TurboTax FAQ
TurboTax FAQ
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How do I file an extension (Form 4868)?

There's a couple of ways to file your federal extension with the IRS.

Start by searching inside your TurboTax program for the word extend. Then click the Jump to extend link and follow the on-screen instructions.

Another way is with TurboTax Easy Extension. Easy Extension is a standalone service that can be used by anyone with a U.S. or APO/FPO/DPO address.

Finally, you can download Form 4868 from the IRS website, print it out, complete the form, and mail it in before the deadline. Complete instructions are on the printout.

Important: Filing an extension does not give you additional time to pay owed taxes, which are due April 15 (or June 15 for taxpayers out of the country). If you can't pay owed tax by the deadline, always file an extension so you can at least avoid the late-filing penalty, which is up to 10 times higher than the late-payment penalty.

State extensions

If you used TurboTax Easy Extension to e-file your tax extension or you do not plan to use TurboTax to file your state tax return, click here for state-specific extension instructions.

Otherwise, open your state return in TurboTax by clicking State Taxes and then proceed through the state program interview.

Look for an option to file your state tax extension; some state programs will have this at the beginning of the state interview, whereas in other state programs it appears towards the end.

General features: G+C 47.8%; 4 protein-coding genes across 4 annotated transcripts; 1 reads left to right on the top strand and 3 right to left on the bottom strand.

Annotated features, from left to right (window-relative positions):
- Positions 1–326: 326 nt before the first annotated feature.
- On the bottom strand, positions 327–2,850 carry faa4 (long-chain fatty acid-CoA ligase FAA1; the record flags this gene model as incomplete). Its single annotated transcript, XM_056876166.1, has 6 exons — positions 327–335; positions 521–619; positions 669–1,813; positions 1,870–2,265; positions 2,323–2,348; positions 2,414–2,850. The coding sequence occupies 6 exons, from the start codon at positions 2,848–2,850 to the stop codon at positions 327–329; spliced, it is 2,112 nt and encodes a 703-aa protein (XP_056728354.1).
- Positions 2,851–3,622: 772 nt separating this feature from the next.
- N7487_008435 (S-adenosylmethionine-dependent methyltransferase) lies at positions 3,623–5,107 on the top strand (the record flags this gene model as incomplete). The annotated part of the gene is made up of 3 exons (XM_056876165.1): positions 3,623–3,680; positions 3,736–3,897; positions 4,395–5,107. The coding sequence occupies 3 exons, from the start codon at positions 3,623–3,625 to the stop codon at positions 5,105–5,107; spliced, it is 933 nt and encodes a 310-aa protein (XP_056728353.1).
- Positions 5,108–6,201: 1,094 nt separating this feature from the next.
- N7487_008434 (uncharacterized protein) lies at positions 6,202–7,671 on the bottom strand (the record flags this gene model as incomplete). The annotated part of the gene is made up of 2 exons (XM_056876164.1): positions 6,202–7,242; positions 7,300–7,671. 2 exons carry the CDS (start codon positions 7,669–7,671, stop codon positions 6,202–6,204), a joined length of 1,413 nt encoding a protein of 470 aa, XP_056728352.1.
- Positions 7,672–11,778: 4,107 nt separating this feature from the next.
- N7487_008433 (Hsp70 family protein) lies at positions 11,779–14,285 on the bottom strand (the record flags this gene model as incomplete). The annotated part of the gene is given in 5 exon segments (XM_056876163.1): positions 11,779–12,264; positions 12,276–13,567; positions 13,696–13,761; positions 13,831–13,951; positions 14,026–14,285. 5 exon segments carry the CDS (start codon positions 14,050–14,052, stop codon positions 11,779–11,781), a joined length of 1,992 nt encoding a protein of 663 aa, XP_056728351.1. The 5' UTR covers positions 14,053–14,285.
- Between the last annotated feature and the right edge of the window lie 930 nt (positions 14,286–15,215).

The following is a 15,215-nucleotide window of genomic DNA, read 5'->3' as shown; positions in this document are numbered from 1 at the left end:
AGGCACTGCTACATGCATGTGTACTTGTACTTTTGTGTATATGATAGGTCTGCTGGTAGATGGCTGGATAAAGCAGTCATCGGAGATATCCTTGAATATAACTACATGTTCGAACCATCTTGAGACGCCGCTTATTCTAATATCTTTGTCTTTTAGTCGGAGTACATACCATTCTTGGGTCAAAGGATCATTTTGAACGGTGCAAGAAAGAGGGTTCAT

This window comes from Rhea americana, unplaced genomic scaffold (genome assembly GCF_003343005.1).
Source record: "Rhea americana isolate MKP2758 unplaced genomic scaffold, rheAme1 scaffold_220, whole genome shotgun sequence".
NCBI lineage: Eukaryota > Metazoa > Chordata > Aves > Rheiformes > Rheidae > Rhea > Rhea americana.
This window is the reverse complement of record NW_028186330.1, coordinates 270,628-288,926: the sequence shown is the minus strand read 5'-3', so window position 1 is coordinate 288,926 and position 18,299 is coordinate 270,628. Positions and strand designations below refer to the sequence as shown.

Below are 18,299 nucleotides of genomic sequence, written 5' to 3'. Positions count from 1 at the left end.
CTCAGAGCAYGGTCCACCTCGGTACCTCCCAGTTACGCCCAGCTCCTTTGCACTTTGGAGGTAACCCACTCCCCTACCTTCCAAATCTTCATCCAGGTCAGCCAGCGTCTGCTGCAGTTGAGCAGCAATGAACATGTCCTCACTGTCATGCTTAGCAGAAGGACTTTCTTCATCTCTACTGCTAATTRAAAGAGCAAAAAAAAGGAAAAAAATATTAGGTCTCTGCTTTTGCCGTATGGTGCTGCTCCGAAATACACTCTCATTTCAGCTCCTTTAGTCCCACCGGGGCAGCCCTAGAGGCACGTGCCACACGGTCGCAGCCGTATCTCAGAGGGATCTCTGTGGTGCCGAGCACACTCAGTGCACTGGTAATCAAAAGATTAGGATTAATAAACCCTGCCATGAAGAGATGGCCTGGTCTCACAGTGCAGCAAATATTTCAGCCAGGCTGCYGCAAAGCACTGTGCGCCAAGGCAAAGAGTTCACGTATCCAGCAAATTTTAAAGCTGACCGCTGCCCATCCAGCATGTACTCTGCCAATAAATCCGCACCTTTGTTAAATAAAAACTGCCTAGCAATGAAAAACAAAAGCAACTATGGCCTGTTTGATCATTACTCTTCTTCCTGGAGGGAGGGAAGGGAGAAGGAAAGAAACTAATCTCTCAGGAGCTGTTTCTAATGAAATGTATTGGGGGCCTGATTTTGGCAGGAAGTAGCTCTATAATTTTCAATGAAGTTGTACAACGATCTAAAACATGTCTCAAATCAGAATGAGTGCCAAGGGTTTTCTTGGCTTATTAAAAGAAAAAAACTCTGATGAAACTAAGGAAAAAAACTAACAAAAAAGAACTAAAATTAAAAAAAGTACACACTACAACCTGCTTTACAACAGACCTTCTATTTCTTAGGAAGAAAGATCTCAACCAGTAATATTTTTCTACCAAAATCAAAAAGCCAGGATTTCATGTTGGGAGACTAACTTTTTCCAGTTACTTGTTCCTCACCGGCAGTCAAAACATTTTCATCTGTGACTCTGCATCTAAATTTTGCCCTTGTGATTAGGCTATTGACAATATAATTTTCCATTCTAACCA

How do I estimate my tax liability?

To estimate your 2014 tax liability, you can use the figures calculated by TurboTax or TaxCaster 2014, our free tax calculator.

Start by entering as much of your 2014 tax return data as you can, using the info you have. Don't be afraid to "fudge" missing or unknown numbers for estimation purposes. You can always update those when you get ready to file.

For example, if you know you made $2,000 after selling stock, but you're still waiting for your broker to send you a corrected Form 1099-B, just enter a dummy stock sale with proceeds of $2,000 and a cost basis of 0.

If your estimate indicates that you don't owe, or are due a refund, we still recommend filing an extension in case your estimate proves to be wrong. Because late-filing penalties are up to 10 times higher than late-payment penalties, filing your (free) extension is cheap insurance indeed!

Watch this short video for more information.


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